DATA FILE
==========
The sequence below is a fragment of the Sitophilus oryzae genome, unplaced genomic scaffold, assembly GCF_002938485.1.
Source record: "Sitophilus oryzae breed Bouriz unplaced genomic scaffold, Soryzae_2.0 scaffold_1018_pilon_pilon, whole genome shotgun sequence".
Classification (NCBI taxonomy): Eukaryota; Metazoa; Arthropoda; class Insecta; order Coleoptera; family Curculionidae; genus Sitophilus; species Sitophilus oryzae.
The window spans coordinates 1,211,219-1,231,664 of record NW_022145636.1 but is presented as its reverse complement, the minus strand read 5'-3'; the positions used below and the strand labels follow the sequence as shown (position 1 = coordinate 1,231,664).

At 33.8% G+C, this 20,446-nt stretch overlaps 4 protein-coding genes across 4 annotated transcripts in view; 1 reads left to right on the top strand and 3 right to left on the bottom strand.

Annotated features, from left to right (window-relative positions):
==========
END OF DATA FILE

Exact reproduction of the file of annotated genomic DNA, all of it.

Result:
The sequence below is a fragment of the Sitophilus oryzae genome, unplaced genomic scaffold, assembly GCF_002938485.1.
Source record: "Sitophilus oryzae breed Bouriz unplaced genomic scaffold, Soryzae_2.0 scaffold_1018_pilon_pilon, whole genome shotgun sequence".
Classification (NCBI taxonomy): Eukaryota; Metazoa; Arthropoda; class Insecta; order Coleoptera; family Curculionidae; genus Sitophilus; species Sitophilus oryzae.
The window spans coordinates 1,211,219-1,231,664 of record NW_022145636.1 but is presented as its reverse complement, the minus strand read 5'-3'; the positions used below and the strand labels follow the sequence as shown (position 1 = coordinate 1,231,664).

At 33.8% G+C, this 20,446-nt stretch overlaps 4 protein-coding genes across 4 annotated transcripts in view; 1 reads left to right on the top strand and 3 right to left on the bottom strand.

Annotated features, from left to right (window-relative positions):